The European Medicines Agency Clinical Data Website Enables Insights Into Clinical Development Timelines And Strategy
Received 18 April 2019
Accepted for publication 4 September 2019
Published 15 October 2019 Volume 2019:11 Pages 37—56
Checked for plagiarism Yes
Review by Single-blind
Peer reviewers approved by Dr Nicola Ludin
Peer reviewer comments 2
Editor who approved publication: Professor Arthur Frankel
Sarah Lehmann,1,2 René Allard,2 Yvonne-Beatrice Boehler1
1Faculty of Applied Natural Sciences, TH Koeln - University of Applied Sciences, Leverkusen, Germany; 2Grünenthal Innovation, Drug Development, Data Sciences’ Grünenthal GmbH, Aachen, Germany
Correspondence: René Allard Herrengrabenweg 34, Basel 4054, Switzerland
Tel +41 6176 824 0864
Purpose: The clinical study report (CSR) documents of a full clinical development pathway (CDP) have been publicly available on the European Medicines Agency (EMA; Amsterdam, Netherlands) clinical data website (ECDW) since October 2016. Our analysis aimed to determine the extent to which the available clinical development program could be assessed.
Methods: The documents available on the ECDW up to April 1, 2018 and the corresponding European Public Assessment Report (EPAR) were reviewed. Information extracted from the available CSRs focused on dates, phase of development, module leaf structure, and number of protocol amendments. Data analyses included generalized activity normalization time table (GANTT) charts and network analyses.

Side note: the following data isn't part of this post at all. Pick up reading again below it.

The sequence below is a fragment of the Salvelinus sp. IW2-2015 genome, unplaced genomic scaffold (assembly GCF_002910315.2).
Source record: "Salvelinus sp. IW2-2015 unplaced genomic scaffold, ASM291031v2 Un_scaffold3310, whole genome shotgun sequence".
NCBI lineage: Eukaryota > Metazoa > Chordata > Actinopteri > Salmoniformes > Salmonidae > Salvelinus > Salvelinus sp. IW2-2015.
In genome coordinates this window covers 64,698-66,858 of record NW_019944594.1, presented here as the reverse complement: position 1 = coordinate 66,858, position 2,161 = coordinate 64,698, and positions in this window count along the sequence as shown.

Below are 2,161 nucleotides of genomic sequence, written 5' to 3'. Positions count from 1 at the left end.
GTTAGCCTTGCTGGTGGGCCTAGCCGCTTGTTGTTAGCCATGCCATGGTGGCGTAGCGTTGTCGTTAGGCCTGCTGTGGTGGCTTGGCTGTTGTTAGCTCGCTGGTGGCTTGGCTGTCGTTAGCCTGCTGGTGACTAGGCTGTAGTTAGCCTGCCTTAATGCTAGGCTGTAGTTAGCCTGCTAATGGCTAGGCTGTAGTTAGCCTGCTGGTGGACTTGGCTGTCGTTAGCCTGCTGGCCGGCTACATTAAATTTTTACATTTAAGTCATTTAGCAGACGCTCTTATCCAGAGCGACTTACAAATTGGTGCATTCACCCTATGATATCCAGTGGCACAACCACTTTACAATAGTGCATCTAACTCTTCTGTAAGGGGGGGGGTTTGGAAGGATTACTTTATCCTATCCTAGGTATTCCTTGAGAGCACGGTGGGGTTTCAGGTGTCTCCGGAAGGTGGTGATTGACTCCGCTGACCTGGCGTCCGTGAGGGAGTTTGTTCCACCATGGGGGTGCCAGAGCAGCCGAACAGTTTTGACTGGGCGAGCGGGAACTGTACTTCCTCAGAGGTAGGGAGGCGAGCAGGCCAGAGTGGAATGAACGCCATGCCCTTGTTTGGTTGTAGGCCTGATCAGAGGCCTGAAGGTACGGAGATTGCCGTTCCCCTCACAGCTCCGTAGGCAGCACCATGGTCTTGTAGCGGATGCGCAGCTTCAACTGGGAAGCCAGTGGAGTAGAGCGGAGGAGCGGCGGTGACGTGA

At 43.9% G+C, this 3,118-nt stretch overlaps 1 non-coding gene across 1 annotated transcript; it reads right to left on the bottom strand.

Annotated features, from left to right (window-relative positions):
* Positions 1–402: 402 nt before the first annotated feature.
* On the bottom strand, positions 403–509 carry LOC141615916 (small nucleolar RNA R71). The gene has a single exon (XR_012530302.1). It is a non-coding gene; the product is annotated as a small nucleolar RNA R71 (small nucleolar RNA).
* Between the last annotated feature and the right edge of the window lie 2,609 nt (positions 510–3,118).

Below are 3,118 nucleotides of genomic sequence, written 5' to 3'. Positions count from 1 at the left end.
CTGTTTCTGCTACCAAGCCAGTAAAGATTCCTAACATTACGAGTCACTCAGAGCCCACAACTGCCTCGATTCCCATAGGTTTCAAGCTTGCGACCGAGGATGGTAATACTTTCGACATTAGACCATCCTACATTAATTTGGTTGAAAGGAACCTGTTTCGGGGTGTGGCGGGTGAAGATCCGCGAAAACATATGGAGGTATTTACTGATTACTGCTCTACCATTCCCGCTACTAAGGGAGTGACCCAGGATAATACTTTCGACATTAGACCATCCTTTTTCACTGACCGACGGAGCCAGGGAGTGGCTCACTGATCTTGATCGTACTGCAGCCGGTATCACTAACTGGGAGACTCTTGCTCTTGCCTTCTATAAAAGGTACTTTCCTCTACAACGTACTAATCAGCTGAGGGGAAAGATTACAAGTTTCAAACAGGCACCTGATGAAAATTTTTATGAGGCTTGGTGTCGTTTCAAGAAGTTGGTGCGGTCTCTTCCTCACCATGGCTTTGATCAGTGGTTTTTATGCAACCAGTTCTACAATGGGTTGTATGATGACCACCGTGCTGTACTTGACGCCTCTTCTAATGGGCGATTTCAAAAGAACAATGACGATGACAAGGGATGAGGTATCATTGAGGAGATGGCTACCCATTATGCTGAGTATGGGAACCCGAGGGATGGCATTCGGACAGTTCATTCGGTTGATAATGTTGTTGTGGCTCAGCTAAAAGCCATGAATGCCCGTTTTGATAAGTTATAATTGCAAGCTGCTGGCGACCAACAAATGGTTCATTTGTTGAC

Results: Of the 86 available CDPs, 55 were initial marketing authorizations covering a diverse range of clinical developments from generics to advanced therapy in the electronic common technical documents (eCTDs). Non-redacted dates were available in 444 CSRs from 15 CDPs to perform retrospective project clinical development management analyses. In these 15 marketing authorizations, the median timespan to submission was 9.3 years (range: 6.2–22.2). The timespan within these 15 clinical developments ranged from 5.9 to 21.4 years (median 8.3). The median time to first-subject-in in the first controlled clinical study pertinent to the claimed indication (CCSPCI) was 4.4 years (range: 0–12.1); the duration of the CCSPCI ranged from 2.4 to 16.9 years (median: 4.4; interquartile range: 4.2–7.0). Four CDPs had concurrent subject enrolment, while seven CDPs had seamless study designs. Subject participation ranged from 52% to 97% of a clinical development timeline.
Conclusion: The publication of CSR documents by the EMA has enabled insights into timelines and project management aspects of the clinical development of medications.
Keywords: drug approval, clinical studies as topic, health information management, EMA Policy 0070, information dissemination
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